ricochet48

n00b
Joined
May 27, 2008
Messages
43
Ok, this is going to sound really dumb as I'm somewhat of an LCD nubtron. I know about all of the panel types and their pros and cons etc; however, aspect ratios and hd gaming confuse me.

1) I understand that at 1920x1200 your graphics card will be stressed at high level games (Crysis); however, can you just dumb them down to say 1680x1050 and play like you are on a 22" monitor and thus not stress you card as much? Or does the native res kill that option?

2) Also, most games are not WS at all and look really odd in 6:10. So if I wanted to play WC3 in 4:3 I could due to the 1:1 pixel mapping right? What would that res be? 1920x1440?

3) I understand you can play via HDMI PS3/X360 in 1080p thanks to the high res. So if you have a 22" monitor like the Samsung 2253BW (which I'm considering) what are you options. You can't do full HD, but can you run like 720p or something?

Basically I will pay the extra $100 for the Benq 24" over the Samsung 22" as long as it doesn't completely destroy my graphics power and it's the only way to rock PS3.

Thanks for your time, I already warned you about being a nub.

Great review 10e
 

Avareyne

Limp Gawd
Joined
Jun 5, 2008
Messages
209
I know. That's why I say "subjective observations", not more.
But it's worth doing too - to put the colorimeter off, step back and look at the BenQ V2400W screen:

"Viewing angles are typically poor, with strong loss of contrast and brightness and some colour shift at anything even approaching the quoted 160 degree angles. In grey-scale tests, the V2400W was not very adept at distinguishing whites or blacks at either end of the scale, with a brown/yellow tinge creeping into some grey shades. One area worthy of particular mention, though, is the predominately low level of backlight bleed. Only a small amount of bleed was noticeable from the bottom right corner and lighting across the panel was largely clean and even."

This what they subjectively observe, and it sounds very reasonable.

It's on here: http://www.digitalversus.com/duels.php?ty=6&ma1=48&mo1=141&p1=1562&ma2=48&mo2=365&p2=3386&ph=12

And I'd say the review is somewhat accurate going off of what I can see on this site.

Seems to be a ghosting problem with it too. I dropped it off my consideration a while ago.
 

Dogmapog

Gawd
Joined
Dec 29, 2006
Messages
546
Ok, this is going to sound really dumb as I'm somewhat of an LCD nubtron. I know about all of the panel types and their pros and cons etc; however, aspect ratios and hd gaming confuse me.

1) I understand that at 1920x1200 your graphics card will be stressed at high level games (Crysis); however, can you just dumb them down to say 1680x1050 and play like you are on a 22" monitor and thus not stress you card as much? Or does the native res kill that option?

2) Also, most games are not WS at all and look really odd in 6:10. So if I wanted to play WC3 in 4:3 I could due to the 1:1 pixel mapping right? What would that res be? 1920x1440?

3) I understand you can play via HDMI PS3/X360 in 1080p thanks to the high res. So if you have a 22" monitor like the Samsung 2253BW (which I'm considering) what are you options. You can't do full HD, but can you run like 720p or something?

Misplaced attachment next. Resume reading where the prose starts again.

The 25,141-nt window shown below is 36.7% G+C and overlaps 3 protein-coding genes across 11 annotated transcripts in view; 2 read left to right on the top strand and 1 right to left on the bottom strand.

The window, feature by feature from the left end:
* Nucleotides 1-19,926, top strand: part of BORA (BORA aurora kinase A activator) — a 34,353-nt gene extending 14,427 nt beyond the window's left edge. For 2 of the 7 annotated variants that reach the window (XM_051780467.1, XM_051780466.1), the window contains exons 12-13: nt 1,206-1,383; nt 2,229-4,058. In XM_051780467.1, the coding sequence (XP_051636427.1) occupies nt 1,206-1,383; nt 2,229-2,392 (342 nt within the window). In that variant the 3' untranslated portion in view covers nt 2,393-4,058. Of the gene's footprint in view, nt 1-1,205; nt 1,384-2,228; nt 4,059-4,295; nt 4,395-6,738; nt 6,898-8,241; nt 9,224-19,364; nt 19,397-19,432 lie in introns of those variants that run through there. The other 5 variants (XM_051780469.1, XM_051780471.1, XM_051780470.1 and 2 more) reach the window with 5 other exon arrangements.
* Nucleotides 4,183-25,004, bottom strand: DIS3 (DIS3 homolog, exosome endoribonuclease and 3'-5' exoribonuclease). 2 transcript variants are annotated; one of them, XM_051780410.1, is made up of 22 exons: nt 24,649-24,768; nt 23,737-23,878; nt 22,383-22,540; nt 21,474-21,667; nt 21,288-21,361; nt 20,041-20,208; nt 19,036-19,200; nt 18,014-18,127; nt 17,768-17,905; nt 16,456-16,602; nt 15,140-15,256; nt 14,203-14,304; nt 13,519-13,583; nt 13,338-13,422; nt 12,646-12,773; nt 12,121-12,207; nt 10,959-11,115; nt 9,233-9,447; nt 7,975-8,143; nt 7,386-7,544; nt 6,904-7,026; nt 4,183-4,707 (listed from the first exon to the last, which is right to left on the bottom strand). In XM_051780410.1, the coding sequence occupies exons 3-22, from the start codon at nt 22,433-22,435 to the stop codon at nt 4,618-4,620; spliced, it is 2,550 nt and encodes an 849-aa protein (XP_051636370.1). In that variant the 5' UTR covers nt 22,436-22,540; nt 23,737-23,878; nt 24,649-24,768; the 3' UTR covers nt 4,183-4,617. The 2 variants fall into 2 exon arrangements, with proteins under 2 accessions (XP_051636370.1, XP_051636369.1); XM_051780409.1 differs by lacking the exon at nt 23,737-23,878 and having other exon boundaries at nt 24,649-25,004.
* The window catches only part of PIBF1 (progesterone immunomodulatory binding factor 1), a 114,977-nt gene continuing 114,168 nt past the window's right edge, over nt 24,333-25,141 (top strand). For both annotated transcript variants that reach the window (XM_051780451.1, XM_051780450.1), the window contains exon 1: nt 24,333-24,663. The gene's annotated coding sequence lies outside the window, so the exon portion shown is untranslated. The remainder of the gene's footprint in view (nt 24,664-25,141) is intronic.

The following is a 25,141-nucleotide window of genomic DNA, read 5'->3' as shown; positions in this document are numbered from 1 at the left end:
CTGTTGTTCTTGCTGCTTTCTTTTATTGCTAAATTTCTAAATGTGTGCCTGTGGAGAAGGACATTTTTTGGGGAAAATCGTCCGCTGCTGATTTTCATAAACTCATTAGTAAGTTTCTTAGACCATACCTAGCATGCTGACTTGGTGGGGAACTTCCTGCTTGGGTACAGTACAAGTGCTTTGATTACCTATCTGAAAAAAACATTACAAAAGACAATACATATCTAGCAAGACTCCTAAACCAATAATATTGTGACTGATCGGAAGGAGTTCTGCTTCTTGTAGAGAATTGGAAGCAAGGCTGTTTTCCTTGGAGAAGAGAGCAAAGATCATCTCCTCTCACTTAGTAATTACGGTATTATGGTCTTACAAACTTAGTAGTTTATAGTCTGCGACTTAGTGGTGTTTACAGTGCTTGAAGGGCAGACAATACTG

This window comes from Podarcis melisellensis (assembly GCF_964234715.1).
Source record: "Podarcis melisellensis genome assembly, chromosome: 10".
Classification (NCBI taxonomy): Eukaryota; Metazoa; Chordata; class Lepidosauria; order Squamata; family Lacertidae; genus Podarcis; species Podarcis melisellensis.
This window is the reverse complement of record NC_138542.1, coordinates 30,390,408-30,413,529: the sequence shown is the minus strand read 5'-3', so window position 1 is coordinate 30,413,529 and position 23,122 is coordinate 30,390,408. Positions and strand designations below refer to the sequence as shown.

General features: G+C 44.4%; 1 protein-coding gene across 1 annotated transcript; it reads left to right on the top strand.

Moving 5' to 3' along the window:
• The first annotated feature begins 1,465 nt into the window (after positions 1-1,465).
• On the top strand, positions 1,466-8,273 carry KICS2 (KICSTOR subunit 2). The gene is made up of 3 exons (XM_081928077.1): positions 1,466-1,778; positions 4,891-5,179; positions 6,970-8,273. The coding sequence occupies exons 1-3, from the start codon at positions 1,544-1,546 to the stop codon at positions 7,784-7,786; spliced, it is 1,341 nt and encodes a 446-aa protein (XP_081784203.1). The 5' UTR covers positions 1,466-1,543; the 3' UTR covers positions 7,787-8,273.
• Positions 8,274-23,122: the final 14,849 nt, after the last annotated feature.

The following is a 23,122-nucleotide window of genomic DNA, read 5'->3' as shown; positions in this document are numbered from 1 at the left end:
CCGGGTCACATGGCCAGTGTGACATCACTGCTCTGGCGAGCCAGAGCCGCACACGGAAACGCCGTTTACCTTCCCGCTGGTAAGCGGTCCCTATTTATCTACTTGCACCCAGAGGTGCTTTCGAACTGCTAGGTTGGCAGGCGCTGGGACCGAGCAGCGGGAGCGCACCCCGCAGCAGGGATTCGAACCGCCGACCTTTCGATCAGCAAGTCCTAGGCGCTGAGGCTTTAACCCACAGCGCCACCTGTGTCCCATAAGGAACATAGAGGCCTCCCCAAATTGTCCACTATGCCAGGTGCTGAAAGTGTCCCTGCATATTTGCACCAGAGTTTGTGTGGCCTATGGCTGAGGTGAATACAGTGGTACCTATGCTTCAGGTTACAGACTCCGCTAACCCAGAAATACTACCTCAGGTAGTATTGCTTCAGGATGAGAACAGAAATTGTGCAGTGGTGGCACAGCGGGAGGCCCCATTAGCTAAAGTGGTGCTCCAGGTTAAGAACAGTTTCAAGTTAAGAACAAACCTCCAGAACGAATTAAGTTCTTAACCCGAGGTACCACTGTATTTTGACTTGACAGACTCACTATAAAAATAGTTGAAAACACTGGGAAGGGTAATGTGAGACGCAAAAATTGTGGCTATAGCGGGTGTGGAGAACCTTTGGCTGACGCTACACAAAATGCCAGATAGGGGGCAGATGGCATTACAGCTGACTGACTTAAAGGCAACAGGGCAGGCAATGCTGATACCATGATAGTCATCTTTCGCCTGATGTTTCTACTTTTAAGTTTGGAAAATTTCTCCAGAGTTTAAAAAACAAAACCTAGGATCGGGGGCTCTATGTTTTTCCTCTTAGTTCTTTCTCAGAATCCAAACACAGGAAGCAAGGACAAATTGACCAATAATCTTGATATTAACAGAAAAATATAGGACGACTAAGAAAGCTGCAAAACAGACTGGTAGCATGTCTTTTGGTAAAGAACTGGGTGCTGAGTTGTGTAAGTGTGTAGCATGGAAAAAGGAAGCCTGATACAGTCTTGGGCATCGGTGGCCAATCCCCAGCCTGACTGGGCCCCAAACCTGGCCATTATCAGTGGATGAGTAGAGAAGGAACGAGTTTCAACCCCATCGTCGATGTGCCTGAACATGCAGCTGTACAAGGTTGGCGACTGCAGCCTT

0e

1....by the looks of it, you can either play it at a lower res but full screen it[aspect}, or 1:1 it with black bars accordingly.
I say this all the time....if a game doesn't look good at 16x10, it won't look good at 1920x1200....16x10 is heaps of res on tiny 24in screens.

2....probably 1600x1200.

3....yeah, if the Samsung has a HDMI, it will accept a 720p signal and upscale it to 1680x1050 on your 22, or aspect it to 16:9{WS with letterboxing}.
 

10e

2[H]4U
Joined
Jul 20, 2006
Messages
3,383
I'll just reply directly to everyone.

I'm really glad you all liked it.

ButtZeX: There doesn't seem to be a way to wall mount it like the G2400W.

Snowdog: Glad you liked it. Some of the review was targeted for you and the legions of people who hate super bright, inaccurate monitors. And unlike the FP241 series the other modes are usable.

Mysterlee: Likely the G2400WD will use this slightly newer revision of the panel. It won't be "sexy" but it will still do the job nicely.

wxkid23:When the video card does the upscaling, the text looks overly smoothed and anti aliased, which is characteristic of the video card. If the display performs the upscaling the text will be sharper. For games I use the video card to scale, for text I use the monitor.

Nearsite: Glad you like the monitor. I know you were waiting for reviews before you pulled the trigger, so I'm relieved you are happy. Though I kinda knew you would be :)

Albovin: That monitor is not available to us here in Canada yet, so it was shipped directly from BenQ America for 5 HardForum users to review. I was just luckiest that I received it first. Two other users have made it known (CopyCat and GTOViper) that they also are reviewing it.

- Subjectively the G2400W/V2400W have the same viewing angles which while no miracle, are as good as TN is right now at this size. 24" is my hard limit for TNs. After that I don't recommend them. Funny how Trusted Reviews says this about the V2400W, but "glosses" over the viewing angles on the TN-based HP W2408H which is more expensive in North America. Find the pun in that paragraph. Subjectively colors are fairly good though.